BFR: I'm sure you're asked this all the time, but I'm curious. What happens if you have to narrate a book you're not enjoying. I know that as an editor, sometimes that makes my job easier; when I'm less caught up in the story, I can more easily concentrate on the editorial issues. But what about for an audiobook narrator?
JL: My father was a construction carpenter. He made what Americans call "forms," what the English and Irish call "shuttering," the forms into which concrete is poured to make a foundation or a wall or a post. My father oversaw the pouring of more concrete than anyone outside of the Grand Coulee Dam. He helped build some of the ugliest buildings I've ever seen. However, those ugly buildings will stand as long as the elegant structures he helped build. He never asked why the building had to be so ugly, he just made sure it would stand up and stay up. I have the same attitude to narrating books. First of all, my dad might not have been a good judge of architecture and I might not be a good judge of a book. I write myself, plays and screenplays, so I know how hard it is to write anything, even bad work, so I have nothing but admiration for someone who can write a novel or a historical work and convince people who know books better than I do that it's worth publishing. Each writer deserves the best we can give him or her. Of course, it's a lot easier to narrate a book I enjoy. I do wonder sometimes if my attitude to a book comes across in the narration.
BFR: As an avid audiobook listener, one thing I always appreciate is when a narrator hits that sweet spot of adding emotion, drama, tension, and characterizations to a novel while at the same time leaving me space to form my own connections and reactions. Is that something you consciously strive for or is that a just part of the job?
JL: It's always what I strive for. It's similar to being on stage and doing just enough to tell an audience what they need to know while letting them come to their own conclusions or get that laugh without being pushed or find those tears without being forced. It's the trickiest part of the process.
BFR: Finally, I have another question that I bet audiobook narrators are often asked. What kind of research do you do when the book you're narrating contains a number of foreign words or regional cities or towns that might have a distinct pronunciation? In some cases, how do you even know that a town name (Cairo, Georgia, comes to mind) might not be pronounced as it's spelled?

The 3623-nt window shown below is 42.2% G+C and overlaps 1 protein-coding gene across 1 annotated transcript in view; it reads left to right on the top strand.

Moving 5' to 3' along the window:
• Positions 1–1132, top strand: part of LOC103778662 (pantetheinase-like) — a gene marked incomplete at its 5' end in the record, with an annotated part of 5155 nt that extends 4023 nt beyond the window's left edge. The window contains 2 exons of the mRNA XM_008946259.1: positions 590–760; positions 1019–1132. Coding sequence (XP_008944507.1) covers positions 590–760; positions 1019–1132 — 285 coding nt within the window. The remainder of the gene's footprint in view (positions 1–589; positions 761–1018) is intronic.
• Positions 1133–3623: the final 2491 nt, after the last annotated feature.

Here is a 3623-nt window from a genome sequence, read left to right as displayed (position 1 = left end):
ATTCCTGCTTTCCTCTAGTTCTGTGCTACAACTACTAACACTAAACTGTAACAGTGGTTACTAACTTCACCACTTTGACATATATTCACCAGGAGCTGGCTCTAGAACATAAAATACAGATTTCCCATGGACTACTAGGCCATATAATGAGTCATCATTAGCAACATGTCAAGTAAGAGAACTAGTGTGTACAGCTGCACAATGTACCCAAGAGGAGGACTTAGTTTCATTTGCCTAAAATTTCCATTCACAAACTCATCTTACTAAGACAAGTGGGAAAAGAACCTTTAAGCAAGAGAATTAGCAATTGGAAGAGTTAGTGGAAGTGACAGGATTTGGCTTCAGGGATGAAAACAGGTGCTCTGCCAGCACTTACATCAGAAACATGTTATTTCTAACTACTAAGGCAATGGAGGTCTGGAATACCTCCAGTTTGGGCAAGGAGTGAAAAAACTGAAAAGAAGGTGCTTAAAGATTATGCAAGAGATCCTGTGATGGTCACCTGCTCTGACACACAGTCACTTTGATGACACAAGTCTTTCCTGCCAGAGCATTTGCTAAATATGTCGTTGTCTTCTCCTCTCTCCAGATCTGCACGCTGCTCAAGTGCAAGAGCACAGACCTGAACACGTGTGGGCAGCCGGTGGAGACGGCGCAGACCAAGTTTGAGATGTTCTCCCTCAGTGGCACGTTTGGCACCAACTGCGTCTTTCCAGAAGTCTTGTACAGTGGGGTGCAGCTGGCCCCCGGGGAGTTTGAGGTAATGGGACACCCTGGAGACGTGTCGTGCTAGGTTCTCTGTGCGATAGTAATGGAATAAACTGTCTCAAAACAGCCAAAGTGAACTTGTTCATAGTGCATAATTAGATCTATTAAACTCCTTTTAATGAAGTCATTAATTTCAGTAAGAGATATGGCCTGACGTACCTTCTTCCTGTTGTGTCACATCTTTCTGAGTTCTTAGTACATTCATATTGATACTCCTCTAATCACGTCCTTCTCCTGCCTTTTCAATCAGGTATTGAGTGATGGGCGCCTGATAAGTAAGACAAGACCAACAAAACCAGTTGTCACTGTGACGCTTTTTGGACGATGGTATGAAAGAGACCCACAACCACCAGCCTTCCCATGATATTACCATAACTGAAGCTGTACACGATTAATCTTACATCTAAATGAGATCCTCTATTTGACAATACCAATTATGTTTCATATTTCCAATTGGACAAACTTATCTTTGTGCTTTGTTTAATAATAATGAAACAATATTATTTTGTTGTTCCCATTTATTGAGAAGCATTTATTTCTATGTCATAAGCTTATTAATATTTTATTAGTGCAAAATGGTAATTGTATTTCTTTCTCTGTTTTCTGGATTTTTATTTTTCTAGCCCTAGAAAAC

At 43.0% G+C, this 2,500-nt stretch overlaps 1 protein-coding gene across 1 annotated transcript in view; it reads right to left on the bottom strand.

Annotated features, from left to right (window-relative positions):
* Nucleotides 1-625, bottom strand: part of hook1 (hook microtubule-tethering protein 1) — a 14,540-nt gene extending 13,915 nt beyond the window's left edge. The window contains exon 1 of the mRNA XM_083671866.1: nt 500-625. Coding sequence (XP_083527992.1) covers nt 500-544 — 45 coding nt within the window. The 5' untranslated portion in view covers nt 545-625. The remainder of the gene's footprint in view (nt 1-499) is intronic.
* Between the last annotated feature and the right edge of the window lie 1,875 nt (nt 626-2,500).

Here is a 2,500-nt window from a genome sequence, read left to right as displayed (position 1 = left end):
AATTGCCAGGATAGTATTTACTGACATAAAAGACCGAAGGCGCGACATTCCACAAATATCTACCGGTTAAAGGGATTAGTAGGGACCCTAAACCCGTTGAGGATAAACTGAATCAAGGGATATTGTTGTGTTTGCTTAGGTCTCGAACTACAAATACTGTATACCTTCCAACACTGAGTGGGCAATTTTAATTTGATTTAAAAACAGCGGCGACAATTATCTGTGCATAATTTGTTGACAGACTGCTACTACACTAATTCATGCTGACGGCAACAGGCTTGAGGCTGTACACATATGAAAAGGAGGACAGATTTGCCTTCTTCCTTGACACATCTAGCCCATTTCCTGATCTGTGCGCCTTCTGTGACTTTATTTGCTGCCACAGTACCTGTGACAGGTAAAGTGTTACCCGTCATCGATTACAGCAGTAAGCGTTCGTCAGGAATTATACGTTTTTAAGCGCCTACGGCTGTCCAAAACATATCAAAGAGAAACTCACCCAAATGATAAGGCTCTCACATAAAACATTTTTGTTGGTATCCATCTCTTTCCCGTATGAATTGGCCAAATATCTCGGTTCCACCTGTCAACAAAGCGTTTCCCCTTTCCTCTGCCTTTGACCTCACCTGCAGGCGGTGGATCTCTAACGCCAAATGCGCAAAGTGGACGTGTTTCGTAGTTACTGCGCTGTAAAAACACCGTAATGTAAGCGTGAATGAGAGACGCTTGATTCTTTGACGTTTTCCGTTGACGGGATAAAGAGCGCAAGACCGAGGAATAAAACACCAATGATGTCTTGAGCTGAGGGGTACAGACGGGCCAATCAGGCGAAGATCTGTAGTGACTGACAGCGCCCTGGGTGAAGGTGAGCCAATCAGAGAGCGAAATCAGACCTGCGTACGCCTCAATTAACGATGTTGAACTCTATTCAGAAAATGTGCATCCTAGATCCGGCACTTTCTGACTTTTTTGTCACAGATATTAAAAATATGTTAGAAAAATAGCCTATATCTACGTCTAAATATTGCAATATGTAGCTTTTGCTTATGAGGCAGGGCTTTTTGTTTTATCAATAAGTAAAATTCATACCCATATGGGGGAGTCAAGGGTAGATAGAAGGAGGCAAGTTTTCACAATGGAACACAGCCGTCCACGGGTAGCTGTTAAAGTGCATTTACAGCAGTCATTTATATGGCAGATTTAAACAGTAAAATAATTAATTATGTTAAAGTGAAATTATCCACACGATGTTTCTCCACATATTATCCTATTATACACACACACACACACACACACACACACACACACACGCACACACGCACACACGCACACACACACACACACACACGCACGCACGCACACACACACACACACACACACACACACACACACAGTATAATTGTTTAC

JL: Two parts to this answer. Let's say I am reading a book set in Sweden. I come across the city of Gothenburg. I know, of course that this is pronounced Goth-un-berg. However, I decide to look it up. In fact it is pronounced Got-a-burr-ya. Now, if it's a Swede speaking it must be pronounced in this way. However, can we get away with saying Gothenberg for the sake of the non-Swedish listener? It's a dance between accuracy and reality. Back when I started narrating you had to look all these things up in books or call someone in Cairo, Georgia, and ask them how they say the name. Google has saved us all a lot of time. Who those people are who take time out to record all these words I have no idea but I thank them. There is a difference, too, if I am working with a director. The director will also have pronunciation research.
The part of research that is more difficult ultimately comes down to skill as a narrator, but the narrator does need to know something about the context of a given book. I mentioned Orhan Pahmuk, not just a Turkish writer but, very specifically, an Istanbul writer. It helps my reading if I know something about Turkey, about Kemal Ataturk, the military junta that ruled there, something about Turkish Islam. I won't be able to convey all that to a listener but it adds something very important to my narration, something intangible.
BFR: Thanks so much for taking the time to talk with me, John. I learned quite a bit about what's it's like to be the person on the other side of the mic. I'm particularly amazed by all the decisions that must be made about pronunciations, whether foreign words, names of cities, or matching other performers on a multicast project. I also want to thank you for giving me so many, many hours of pleasure when I've listened to books you've narrated.
John’s voice can be heard all over the gaming world, in Final Fantasy, The Mists of Avalon, Warhawk, Ninja Scrolls, Blackjack, and Everquest.
His book narration continues apace. In 2007 he recorded the monumental World Without End, Ken Follet’s sequel to the equally grand Pillars of the Earth, which John recorded in 2006. He has been lucky enough to read the remarkable works of Nobel laureate Orhan Pamuk and Philip Kerr’s wonderfully researched detective novels set in Germany in the 1930s and 1940s. He has not quite recovered from narrating James Joyce’s Ulysses but hopes that large quantities of stout will solve that problem.
For more about Going Public . . . In Shorts, visit yesterday's host The Guilded Earlobe and tomorrow's host Jen's Book Thoughts.